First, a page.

The Woman at The Bookstore

I’ve known her for centuries-
her dark glasses make rings around my youth.

Dark Hair,
Dark Eyes,
A winsome smile-

She is the light in my shadow.

“So you want to work here?”
Something burns in her eyes.

“Uh, Yeah,” I stammer.

She’s a clerk at a bookstore
in Harvard Square I frequented
as a youth.

Her dark hair,
she runs her fingers through it
as though grooming a secret.

She turns around in a flash
and hands me a piece of paper.

‘Her phone number? Could it be?’

“Please call Jake at …..”

then she turns away
and walks down the longest
hallway I’ve ever seen,
disappearing into files,
whispers, and other memories.

I wake up sagging,20121209_143347
knowing that she never was,
and the hallway she disappeared into
is the mouth of death.


My mother, my moon of peace.

She was a frightened bird
In her hospital gown.

My mother, the center of myself.

The words left her lips
Like a herd of startled deer.

Scattered, she spoke
Of a loose fear,
Of not being able to change her lifestyle.

My mother, my stillness at three a.m.

“I don’t think I can change,”
I pressed her hand,
Wishing it was me laying there

My mother, the invisible
Space between us
Leans toward the sun.
It always has.

“Thank God you are here,”
I said,. She thought she
Was having a heart attack.
It turns out she had blood
Clots sucking the life
Out of her lungs.

My mother,
The face of my youth,
At 74.

Fear swims through her body.
“I can’t do it. I can’t. It’s too much,”
She didn’t say that, but I heard it.

My mother,
My mirror smeared with love.

I left the room with trembling hands.
She couldn’t see that, but she held them until they became still.

The Unthinkable

Some decisions weren’t meant to be made.

The cessation of treatment for cancer
looms before me like a silent
waterfall of black water.

The writhing pain
of continuing
on this path is equally unthinkable.

I stand at the turning point,
seeking signs,
tapping into prayer,
staring at the sky.

Some decisions weren’t meant to be made.

How can I continue? How can I not continue?

The trumpets at the end of a great battle
lift into the air,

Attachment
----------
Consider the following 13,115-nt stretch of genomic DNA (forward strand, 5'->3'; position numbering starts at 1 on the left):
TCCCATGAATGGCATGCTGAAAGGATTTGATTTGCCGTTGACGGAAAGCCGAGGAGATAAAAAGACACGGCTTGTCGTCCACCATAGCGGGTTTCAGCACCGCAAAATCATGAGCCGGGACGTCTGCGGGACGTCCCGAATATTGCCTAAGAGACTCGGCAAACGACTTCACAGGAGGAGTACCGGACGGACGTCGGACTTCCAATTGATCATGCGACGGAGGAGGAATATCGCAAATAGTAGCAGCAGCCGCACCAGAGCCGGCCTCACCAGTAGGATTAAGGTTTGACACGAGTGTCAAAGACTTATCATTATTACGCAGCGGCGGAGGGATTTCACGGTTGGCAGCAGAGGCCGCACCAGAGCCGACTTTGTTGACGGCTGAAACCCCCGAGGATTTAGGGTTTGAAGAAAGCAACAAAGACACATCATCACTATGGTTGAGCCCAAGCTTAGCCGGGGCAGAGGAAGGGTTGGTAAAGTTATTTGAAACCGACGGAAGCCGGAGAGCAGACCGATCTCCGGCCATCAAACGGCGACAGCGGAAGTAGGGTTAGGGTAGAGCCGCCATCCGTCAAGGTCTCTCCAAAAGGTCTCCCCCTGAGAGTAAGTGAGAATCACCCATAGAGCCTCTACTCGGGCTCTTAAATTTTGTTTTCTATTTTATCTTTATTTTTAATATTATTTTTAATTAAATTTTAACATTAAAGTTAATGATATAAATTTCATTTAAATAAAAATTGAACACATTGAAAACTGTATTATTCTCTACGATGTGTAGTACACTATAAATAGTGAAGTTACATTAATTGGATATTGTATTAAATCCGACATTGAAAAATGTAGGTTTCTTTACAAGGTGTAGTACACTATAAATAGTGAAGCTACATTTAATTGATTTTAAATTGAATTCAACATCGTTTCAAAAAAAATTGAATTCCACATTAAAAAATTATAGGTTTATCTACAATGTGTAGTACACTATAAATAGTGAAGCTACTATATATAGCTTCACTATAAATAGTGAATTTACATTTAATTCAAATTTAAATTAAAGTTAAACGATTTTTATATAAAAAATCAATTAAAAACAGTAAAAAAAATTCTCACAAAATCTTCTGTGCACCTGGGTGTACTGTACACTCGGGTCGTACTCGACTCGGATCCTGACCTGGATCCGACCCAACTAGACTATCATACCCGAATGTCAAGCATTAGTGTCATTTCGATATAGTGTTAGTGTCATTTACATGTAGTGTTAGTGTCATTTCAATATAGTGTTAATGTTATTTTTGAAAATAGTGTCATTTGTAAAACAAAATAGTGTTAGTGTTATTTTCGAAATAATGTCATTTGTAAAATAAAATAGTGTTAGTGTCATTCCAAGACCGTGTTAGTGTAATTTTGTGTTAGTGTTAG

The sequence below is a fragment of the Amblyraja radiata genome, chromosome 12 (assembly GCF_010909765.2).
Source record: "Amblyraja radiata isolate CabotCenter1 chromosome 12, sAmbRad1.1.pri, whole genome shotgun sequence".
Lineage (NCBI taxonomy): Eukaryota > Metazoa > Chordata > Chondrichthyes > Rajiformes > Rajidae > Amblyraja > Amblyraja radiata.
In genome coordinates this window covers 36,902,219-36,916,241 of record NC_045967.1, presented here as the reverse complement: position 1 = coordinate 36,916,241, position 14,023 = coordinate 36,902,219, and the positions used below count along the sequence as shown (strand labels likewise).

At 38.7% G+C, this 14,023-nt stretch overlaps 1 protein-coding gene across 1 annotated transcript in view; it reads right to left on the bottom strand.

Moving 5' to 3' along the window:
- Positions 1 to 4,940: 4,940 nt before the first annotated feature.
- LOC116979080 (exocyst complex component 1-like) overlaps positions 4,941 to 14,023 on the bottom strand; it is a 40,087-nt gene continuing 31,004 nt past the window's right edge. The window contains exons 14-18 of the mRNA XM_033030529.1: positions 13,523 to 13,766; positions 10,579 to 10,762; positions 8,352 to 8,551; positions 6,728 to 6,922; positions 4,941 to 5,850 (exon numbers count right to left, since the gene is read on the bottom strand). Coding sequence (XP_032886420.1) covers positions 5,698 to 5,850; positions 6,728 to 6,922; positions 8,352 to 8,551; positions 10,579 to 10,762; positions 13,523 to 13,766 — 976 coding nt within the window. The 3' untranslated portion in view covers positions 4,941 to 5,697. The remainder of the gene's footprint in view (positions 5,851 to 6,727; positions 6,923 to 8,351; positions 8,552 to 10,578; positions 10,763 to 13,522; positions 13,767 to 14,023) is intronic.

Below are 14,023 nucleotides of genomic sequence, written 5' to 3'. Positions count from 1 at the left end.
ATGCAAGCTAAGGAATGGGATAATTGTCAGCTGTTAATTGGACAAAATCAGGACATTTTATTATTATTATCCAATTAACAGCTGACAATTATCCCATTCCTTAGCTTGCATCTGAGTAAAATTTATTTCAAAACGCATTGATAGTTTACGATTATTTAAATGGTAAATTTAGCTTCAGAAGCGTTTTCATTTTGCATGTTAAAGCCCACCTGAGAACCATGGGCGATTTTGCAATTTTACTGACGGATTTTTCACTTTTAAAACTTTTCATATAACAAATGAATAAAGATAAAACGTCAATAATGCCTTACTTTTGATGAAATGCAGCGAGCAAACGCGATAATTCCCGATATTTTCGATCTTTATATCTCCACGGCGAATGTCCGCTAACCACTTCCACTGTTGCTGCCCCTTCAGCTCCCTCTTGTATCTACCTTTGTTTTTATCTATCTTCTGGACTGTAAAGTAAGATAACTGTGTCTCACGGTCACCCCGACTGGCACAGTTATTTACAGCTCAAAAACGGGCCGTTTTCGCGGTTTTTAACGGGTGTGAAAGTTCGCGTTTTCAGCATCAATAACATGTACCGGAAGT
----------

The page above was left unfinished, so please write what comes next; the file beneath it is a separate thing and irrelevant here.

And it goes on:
the scores of dead bodies
surrounding them
are wrapped in silent prayer.

I can almost hear those trumpets,
as I lumber across the battlefield
on my horse.

Out of the corner of my eye
I see a formless figure,
crying out among the slain.

It is made of a dimming light,
it’s limbs are sounds of great color.

It is my own spirit.

It is my own spirit.

Crying out: “No more.”

The Turn


I take a turn
around the Charles
into a lake of shadow.


I used to take that turn
in the middle of a seven mile run
I took every other night, years ago.


I was not a fast runner,
and the turn grew darker
as my heavy feet drew closer.


I now envisage
the turn as a
launch into the unknown.

That’s how dark it was at three a.m.

This is the turn which has grown with me, become part of me.
I take that turn every day now,
venturing into the dark of the unknowns of cancer.

I have become the turn.


This is the turn

That has grown with me,

Become part of me.


I take that turn every day now,

Venturing into the dark of the unknowns

Of cancer.


I have become the turn.


For Amy Craigen

Tin the loose grip of his father’s,
off to the park
to play catch.

The trust
of the trees,
believing in April’s
green promises.

The faithfulness
of the moon,
quietly behind a cloud.

The joy of the butterfly,
it’s life a celebration
of silent beauty.

This is Amy,
bringing me the peace of
of a sleepy ocean
with nothing
but her smile.